Telematics and fuel economy

March 8, 2017

I was reading a recent report from Frost & Sullivan and came across some interesting statistics about telematics and fuel economy. According to the company, fleets using telematics devices can expect as much as a 25% decrease in fuel costs and a 30% reduction in idle time. Those are some pretty impressive numbers and they say a lot about how inefficiently many fleets are currently operating.

The use of telematics devices has grown and is expected to continue to grow in the future. That of course is good news because the data from these devices can help fleets operate more efficiently. But this will only happen if someone takes time to analyze the data coming from the telematics devices.

Given the amount of data that is available to fleets today it is easy to feel overwhelmed, so it is important to decide what factors are important to your fleet and focus on those.

Even with today’s lower fuel prices it’s a good idea to understand how much fuel you use.  No fleet is 100% efficient and there will always be some wasted fuel. However, before you can decrease fuel consumption you need to know where the waste is coming from.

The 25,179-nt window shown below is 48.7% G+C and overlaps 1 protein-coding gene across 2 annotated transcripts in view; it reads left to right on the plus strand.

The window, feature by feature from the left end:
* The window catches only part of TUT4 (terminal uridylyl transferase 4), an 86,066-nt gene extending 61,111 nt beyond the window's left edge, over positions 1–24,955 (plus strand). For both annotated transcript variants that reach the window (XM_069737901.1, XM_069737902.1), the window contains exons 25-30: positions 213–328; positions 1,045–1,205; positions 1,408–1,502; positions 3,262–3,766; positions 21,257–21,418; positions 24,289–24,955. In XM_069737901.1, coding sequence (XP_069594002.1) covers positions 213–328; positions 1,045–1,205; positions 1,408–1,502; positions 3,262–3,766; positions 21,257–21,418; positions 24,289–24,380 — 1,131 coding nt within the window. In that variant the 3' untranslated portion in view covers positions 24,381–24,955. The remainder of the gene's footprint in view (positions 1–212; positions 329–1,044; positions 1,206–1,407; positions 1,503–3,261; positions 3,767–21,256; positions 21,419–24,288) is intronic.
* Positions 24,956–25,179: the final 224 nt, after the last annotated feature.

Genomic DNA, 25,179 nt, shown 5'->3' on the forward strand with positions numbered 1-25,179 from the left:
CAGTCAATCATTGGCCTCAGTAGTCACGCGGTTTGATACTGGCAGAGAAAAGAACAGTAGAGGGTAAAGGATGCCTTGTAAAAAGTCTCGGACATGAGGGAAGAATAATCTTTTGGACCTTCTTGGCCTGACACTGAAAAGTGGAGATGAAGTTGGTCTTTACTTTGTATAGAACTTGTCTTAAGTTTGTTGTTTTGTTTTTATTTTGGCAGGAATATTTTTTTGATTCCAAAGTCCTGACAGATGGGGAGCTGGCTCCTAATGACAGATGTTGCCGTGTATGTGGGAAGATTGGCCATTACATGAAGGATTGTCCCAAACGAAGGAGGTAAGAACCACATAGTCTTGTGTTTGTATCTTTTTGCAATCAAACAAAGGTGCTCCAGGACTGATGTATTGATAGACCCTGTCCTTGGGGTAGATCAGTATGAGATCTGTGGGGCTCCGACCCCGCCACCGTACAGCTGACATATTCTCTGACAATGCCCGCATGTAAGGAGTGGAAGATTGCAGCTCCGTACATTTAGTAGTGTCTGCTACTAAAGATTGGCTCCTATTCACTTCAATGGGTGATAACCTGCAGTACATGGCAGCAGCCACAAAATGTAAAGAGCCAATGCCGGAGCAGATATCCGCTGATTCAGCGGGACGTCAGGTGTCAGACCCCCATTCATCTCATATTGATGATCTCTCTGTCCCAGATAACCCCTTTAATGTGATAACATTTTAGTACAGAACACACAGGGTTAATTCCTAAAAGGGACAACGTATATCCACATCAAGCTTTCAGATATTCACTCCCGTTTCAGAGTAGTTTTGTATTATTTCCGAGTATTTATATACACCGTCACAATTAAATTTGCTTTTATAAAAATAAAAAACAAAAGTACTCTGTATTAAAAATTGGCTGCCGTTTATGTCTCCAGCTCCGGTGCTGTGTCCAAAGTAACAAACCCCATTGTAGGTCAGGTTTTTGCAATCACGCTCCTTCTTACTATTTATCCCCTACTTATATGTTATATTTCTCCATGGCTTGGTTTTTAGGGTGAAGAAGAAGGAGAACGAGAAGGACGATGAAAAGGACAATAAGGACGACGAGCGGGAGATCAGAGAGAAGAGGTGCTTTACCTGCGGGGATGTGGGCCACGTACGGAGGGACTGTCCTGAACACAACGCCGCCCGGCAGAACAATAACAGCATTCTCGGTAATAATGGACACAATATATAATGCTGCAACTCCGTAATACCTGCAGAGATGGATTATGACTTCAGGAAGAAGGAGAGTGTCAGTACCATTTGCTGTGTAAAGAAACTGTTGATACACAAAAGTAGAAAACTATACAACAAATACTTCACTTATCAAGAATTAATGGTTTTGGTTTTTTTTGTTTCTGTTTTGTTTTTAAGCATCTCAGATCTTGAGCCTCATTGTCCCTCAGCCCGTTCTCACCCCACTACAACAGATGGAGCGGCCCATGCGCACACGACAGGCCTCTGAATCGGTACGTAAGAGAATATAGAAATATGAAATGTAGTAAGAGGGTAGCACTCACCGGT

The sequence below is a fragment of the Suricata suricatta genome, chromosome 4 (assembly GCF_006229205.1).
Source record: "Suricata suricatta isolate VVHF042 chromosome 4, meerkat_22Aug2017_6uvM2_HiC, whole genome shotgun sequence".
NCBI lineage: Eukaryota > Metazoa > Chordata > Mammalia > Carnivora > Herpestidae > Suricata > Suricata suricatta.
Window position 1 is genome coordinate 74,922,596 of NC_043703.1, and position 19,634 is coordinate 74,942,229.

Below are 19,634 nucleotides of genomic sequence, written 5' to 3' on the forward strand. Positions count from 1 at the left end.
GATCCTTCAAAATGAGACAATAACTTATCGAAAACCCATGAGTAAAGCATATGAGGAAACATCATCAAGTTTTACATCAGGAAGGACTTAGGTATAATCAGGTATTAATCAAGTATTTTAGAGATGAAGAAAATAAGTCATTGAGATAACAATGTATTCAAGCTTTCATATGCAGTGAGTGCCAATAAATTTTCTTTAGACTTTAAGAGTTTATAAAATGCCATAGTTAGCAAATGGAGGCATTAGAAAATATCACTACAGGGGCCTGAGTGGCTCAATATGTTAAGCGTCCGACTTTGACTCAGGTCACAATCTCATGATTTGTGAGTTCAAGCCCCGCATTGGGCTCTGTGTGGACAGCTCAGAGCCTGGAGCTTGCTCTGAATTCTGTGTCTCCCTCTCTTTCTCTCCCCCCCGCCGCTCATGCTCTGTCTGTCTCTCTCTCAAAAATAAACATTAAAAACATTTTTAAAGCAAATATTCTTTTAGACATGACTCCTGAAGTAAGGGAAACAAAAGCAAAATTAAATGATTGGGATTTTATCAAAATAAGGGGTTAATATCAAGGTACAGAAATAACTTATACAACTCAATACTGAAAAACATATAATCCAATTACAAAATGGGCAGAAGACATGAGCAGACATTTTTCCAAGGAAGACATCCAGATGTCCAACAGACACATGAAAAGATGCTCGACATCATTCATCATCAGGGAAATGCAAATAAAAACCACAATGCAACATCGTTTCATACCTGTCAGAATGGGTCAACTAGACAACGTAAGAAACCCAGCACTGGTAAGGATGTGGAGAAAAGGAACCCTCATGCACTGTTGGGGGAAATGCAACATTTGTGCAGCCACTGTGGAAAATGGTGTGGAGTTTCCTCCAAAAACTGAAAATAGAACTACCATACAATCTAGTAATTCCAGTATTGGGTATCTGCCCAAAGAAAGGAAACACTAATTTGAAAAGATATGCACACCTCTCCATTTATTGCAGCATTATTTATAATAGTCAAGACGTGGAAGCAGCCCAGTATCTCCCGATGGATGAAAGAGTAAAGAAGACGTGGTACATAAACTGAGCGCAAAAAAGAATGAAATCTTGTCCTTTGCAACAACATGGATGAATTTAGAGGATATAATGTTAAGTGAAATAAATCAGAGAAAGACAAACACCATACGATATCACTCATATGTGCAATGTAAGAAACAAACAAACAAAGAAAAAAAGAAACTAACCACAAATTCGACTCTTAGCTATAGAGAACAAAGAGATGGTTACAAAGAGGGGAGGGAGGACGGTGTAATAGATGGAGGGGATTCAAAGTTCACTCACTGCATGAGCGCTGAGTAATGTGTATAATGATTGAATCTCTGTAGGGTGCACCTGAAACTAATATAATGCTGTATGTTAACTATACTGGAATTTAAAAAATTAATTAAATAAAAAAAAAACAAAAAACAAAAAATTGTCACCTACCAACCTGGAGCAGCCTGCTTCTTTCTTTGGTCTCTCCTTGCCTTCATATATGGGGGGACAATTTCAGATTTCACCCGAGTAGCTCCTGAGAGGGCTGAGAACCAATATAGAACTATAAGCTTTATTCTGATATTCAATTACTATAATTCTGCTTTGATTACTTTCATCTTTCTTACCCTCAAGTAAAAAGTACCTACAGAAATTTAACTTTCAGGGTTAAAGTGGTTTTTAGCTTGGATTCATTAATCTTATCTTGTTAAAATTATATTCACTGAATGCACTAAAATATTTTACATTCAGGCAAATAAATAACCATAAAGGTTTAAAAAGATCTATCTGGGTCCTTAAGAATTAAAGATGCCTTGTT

Things like out of route miles, time spent sitting in traffic, miles drivers spend looking for parking spaces, and amount of time spent idling all contribute to wasted fuel.

Driver behavior too is a big contributor to wasting fuel. Telematics lets you see things like speeding, percentage of time idling, rapid acceleration and other activities that eat fuel.

Once you have the hard facts you can take proper action to optimize the routes your vehicles travel including rerouting them for traffic congestion and construction.  You can also start coaching drivers about how to drive for fuel economy and help them break their bad driving habits.

More and more trucks are being equipped with telematics devices why not use them to save fuel and control idle?

About the Author

Michael Roeth | Executive Director

Michael Roeth has worked in the commercial vehicle industry for nearly 30 years, most recently as executive director of the North American Council for Freight Efficiency (NACFE). He serves on the second National Academy of Sciences Committee on Technologies and Approaches for Reducing the Fuel Consumption of Medium and Heavy-Duty Vehicles and has held various positions in engineering, quality, sales, and plant management with Navistar and Behr/Cummins.

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